Fashion 1900s-2000s

Only available on StudyMode
  • Download(s) : 200
  • Published : April 15, 2013
Open Document
Text Preview
Rebecca Almonte
J.K. Offerman
FMM 114
Museum Trip Visit

1920s
The 1920s represented a time of tremendous social change, which was reflected in fashion as well.  For women, short bobs because fashionable as did shorter skirts such as pinafores that would never have been allowed in previous decades.  There was a certain androgynous look to women's fashion that borrowed from men's clothing liberally. 

Forward thinking designers like Coco Chanel and Jean Patou made sportswear fashionable as well as functional. The designs of Coco Chanel were so foreword thinking that they have resonated down through the decades even to today. 

The bob hairstyle which Chanel innovated has returned to fashion often since its 1920s premiers.  Other styles such as the small black dress, the jersey knit and a more flamboyant use of knitwear and jewelry were fashions that Chanel was able to launch in the 1920s.

1930s
1930s fashion was an era of feminine and romantic style as influenced by America’s captivation with the silver screen and the beautiful stars who wore sensual silks, luxurious lace and backless bias cut gowns.

The ’30s silhouette embraced the female form for all to see. Bias cut slip dresses and natural waistlines replaced drop waist dresses, backless gowns replaced the mini dress trend, and voluminousness adornment a la cap sleeves, ruffles and maxi lengths replaced the straight, frill-less lines of a flapper dress meant for comfortable shimmying about the dance floor.

1940s

War World II was in full effect. Wool, silk, leather, nylon, etc. were utilized for making uniforms, shoelaces, parachutes and other items needed in the war. As the time was tough, the men and women rose to the occasion and did not give up on war or fashion.

As opposed to earlier times, the focus turned to lighter cloths with the introduction of many different fabric materials. Women preferred broader shoulders. Padding for it was added in their clothing. With stockings being sparse, 1940s' fashion saw women ingeniously drawing a line at the back of their legs, to give the impression that stockings were worn.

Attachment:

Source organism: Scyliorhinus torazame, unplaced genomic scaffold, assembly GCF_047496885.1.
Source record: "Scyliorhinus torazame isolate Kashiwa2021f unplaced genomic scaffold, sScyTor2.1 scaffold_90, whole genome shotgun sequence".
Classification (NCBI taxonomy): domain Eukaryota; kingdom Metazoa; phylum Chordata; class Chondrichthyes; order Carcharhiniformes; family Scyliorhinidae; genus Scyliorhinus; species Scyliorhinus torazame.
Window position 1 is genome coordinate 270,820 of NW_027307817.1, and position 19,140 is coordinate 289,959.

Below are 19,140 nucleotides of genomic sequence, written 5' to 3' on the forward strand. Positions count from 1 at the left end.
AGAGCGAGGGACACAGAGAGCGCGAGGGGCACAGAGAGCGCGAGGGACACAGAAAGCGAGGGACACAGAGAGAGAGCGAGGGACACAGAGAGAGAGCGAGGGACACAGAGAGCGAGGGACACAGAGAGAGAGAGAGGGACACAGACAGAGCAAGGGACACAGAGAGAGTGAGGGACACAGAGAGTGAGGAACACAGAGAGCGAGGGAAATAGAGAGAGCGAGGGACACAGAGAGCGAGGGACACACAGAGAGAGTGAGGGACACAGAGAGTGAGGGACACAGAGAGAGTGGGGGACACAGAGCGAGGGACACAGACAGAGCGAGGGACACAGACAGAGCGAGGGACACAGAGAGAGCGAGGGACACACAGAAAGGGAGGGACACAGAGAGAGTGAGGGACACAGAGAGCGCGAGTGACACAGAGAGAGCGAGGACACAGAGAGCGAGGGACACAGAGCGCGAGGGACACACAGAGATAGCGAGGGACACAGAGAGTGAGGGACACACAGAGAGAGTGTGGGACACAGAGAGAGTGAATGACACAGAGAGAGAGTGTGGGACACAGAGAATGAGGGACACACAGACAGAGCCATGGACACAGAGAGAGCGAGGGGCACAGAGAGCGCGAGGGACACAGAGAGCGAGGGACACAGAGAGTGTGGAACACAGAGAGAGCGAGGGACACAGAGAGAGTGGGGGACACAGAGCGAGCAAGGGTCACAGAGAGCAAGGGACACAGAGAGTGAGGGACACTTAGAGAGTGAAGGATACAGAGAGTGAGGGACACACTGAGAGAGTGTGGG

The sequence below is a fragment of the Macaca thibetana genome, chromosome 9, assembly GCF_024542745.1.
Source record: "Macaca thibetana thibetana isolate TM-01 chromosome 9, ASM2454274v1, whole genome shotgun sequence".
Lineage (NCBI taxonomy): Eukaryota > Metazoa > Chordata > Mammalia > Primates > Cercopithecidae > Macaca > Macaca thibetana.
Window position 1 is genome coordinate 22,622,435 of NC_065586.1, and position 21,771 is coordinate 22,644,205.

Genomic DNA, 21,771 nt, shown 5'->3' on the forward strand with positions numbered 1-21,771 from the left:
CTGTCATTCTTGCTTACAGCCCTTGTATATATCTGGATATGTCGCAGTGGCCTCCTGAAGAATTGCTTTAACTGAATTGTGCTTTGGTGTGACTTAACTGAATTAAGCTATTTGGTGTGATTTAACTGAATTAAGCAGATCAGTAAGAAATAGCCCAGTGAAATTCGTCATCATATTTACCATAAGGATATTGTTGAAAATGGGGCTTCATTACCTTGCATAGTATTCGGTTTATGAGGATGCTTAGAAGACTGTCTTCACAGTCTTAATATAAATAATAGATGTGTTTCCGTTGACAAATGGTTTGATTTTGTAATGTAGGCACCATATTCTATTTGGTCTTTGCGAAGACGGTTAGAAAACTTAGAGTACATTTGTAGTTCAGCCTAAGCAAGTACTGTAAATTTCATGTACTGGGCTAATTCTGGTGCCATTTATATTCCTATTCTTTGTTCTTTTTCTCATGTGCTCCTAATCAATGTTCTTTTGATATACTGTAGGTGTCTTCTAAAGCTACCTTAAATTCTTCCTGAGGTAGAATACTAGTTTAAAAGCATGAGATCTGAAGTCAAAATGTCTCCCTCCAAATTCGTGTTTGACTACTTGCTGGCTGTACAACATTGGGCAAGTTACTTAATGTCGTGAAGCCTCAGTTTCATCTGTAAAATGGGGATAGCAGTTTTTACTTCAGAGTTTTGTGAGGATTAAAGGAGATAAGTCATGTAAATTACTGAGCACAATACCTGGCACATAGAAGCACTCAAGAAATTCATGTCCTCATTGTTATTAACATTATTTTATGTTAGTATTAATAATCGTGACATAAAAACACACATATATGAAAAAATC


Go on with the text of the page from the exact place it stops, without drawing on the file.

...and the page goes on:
When Paris and Milano were cut off from the rest of the world during the battles, United States fashion designers had to rely on their wits, instead of getting 'inspired' by their French and Italian counterparts, to create something out of the blue. They conjured up the sportswear that was ready to wear.

1950s
1950s' clothing for women is synonymous with feminine sensual elegance. The clothes of this period focused on imparting the hourglass silhouette to the wearer by replacing the short-skirt wide-shoulder silhouette with longer, fuller skirts, which put emphasis on the waist and soft shoulder lines.

While older women opted for the subtler Pencil Skirts, younger women often flaunted their swinging Poodle Skirts with flamboyant elegance. Utmost importance was given to acting and looking "every inch the lady", hence impeccable grooming and a well-tailored look were the most popular look.

Pleated skirts were also very popular, which gave a boost to this much-coveted neat, elegant, tailored look. The hemlines usually ended just at the knee or a little below it.

1960s
Floral prints were in vogue in the 1960s. Big and bright flowers were a common sight during this period. These were often seen on dresses and even skirts. The fashion was dominated by such dresses with daisy prints. Polka dots were also quite popular during this period.

The hippy culture strongly caught on in the 1960s as well. The hippy culture had its own way of defining their groups; one could see the youth wearing bell-bottom jeans and tie and dye prints. Color was the one factor that bound hippies together. Long skirts in contrasting colors soon became a huge hit with women. Headscarves and headbands were used to complete the look. Men and women who belonged to this hippy culture also loved wearing a whole load of jewelry. This jewelry...
tracking img